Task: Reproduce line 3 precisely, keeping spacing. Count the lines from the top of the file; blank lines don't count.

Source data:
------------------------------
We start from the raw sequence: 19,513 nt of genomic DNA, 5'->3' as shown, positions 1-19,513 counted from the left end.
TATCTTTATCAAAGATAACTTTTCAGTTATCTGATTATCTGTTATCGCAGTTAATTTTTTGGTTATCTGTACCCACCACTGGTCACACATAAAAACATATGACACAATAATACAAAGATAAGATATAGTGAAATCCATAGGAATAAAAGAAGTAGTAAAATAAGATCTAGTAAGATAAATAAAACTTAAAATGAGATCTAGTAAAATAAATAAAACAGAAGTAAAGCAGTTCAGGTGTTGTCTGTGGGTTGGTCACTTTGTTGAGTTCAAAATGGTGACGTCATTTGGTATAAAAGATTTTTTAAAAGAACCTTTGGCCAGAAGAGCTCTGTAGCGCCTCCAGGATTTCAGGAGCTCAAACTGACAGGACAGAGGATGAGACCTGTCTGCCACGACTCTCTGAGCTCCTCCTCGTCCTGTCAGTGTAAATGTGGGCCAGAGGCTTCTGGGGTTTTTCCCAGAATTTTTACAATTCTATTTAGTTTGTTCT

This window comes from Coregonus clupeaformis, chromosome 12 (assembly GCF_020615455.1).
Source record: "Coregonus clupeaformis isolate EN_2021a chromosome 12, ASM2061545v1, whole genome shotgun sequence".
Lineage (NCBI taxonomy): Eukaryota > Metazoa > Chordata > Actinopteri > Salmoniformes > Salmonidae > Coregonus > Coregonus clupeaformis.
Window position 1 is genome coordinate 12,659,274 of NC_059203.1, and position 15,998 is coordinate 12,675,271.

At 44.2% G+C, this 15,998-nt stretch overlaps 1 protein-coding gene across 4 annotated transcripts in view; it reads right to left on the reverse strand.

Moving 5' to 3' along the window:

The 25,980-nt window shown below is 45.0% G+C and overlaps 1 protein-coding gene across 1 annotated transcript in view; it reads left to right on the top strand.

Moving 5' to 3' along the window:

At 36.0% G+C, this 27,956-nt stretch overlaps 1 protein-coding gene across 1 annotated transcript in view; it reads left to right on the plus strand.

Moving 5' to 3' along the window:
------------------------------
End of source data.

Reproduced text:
This window comes from Coregonus clupeaformis, chromosome 12 (assembly GCF_020615455.1).